Are you selling yourself short because you're so afraid to lose your job that you're sacrificing your benefits and yourself for the illusion of security? If so, you're not alone, because many workers are trading their very own well-being for something that is unobtainable -- security and guarantees; unobtainable, at least if you're looking outside yourself to find it.
A new CNN article says that more workers are choosing fear over flex time. They fear that out of sight, out of mind, equals out of a job.
Most employees feel there is more pressure than usual to be in the office, Hewlett says. "They feel as if that jacket needs to be on the back of their office chair at 8 at night because everyone is trying to prove that they're indispensable."
First off, no one is indispensable to any employer. Don't take it personally, let your ego down easy. I've seen it time and time again in my family, colleagues, friends, and myself. You know the conscientious, highly-talented people who work themselves to death only to realize that:
1) If they drop dead tomorrow, no one will care (other than those that would love them regardless of how much they worked) and the company will go on.
2) They aren't immune to the next round of layoffs which they realize when they get handed a pink slip.
What's fascinating about this trend is that we're supposedly in an era where flex time is sexy. It's more ubiquitous and people have lobbied for it forever, and now those same people crawl sheepishly into the corner and say "No, thank you." It's hard if not impossible to rationalize with fear. As the CNN article goes on to say:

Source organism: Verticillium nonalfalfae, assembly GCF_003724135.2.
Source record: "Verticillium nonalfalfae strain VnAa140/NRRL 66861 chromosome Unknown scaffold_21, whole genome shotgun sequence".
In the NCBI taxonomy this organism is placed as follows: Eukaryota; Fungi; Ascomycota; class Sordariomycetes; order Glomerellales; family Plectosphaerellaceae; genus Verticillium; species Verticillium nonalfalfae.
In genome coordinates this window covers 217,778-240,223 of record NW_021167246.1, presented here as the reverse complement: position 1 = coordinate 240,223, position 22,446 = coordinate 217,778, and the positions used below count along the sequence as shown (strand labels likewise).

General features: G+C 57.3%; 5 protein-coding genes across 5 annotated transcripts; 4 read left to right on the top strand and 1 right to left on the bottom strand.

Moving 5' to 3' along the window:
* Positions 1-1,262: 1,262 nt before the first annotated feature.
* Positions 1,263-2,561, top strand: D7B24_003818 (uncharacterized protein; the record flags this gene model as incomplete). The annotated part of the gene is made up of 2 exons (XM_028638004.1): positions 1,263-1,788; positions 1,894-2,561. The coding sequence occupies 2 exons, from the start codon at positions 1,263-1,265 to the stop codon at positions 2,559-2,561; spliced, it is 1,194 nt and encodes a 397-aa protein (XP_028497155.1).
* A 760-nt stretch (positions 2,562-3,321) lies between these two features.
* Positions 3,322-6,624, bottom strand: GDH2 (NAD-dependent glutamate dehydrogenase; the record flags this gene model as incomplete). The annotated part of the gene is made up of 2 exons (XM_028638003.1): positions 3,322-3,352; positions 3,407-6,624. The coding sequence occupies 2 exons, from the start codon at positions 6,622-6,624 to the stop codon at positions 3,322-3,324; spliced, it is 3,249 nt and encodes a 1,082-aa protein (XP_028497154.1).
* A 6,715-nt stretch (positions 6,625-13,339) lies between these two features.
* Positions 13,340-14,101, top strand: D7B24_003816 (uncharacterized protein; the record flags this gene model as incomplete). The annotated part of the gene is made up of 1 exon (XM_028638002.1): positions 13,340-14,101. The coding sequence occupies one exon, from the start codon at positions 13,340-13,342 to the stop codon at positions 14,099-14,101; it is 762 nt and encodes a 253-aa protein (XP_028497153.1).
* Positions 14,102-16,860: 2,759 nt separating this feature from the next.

Jane Goldner, a hiring expert and CEO of the Goldner Group, says fear of losing one's job only motivates people for a short time.
"We can burn the midnight oil to a certain point and then we're exhausted and we're not productive," Goldner says. "Fear does that to people."
That fear bleeds into workers' personal lives, she says. Some workers not only spurn offers of flex time, but they forgo personal tasks such as doctor appointments or household errands because they're afraid of being laid off.
Companies that exploit those workers' fears get higher productivity in the short term but they eventually lose, Goldner says.
The carrot and stick approach is almost always a lose-lose. Just read the book Drive by Dan Pink for some real science behind why that is.
I enjoyed Lance Haun's breakdown of this same CNN article in "False Security: Face Time with the Boss". Here's just one snippet to enjoy:
Here’s the reality: if you can’t implement a flexible work schedule in the middle of a major project, you don’t have the right leadership or the right people (and here’s a hint: that leadership picked those people too). This whole span of control issue was an illusion to begin with. Any control any boss has ever had is based on expectations set, results measured and consequences delivered (good or bad). None of those things have to do with a location or time but on actions taken and results achieved.
I totally agree, and I also agree with his opinion that it's the results, not the face time that matters. Here is where I see the whole "just give them results and all is well" theory goes wrong. If you're like millions of people right now, you've been asked to do the job of somewhere between two and ten people. So, unless the boss and you are skilled enough to manage priorities and set boundaries, it might be literally impossible to deliver all the results someone says you should even if you gave up flex time, sleep, weekends, potty breaks, etc.
My philosophy is do good work. Then it is up to you to ask yourself the question: Am I going to choose fear or faith? It's really up to you to take control of your own career and life.
Paula Gregorowicz, owner of The Paula G. Company, offers life and career coaching for women to help you boost your confidence and break through your limitations so you can re-ignite freedom and a sense of adventure in your life. Get the free eCourse "5 Steps to Move from Fear to Freedom & Experience Greater Confidence" at her website.
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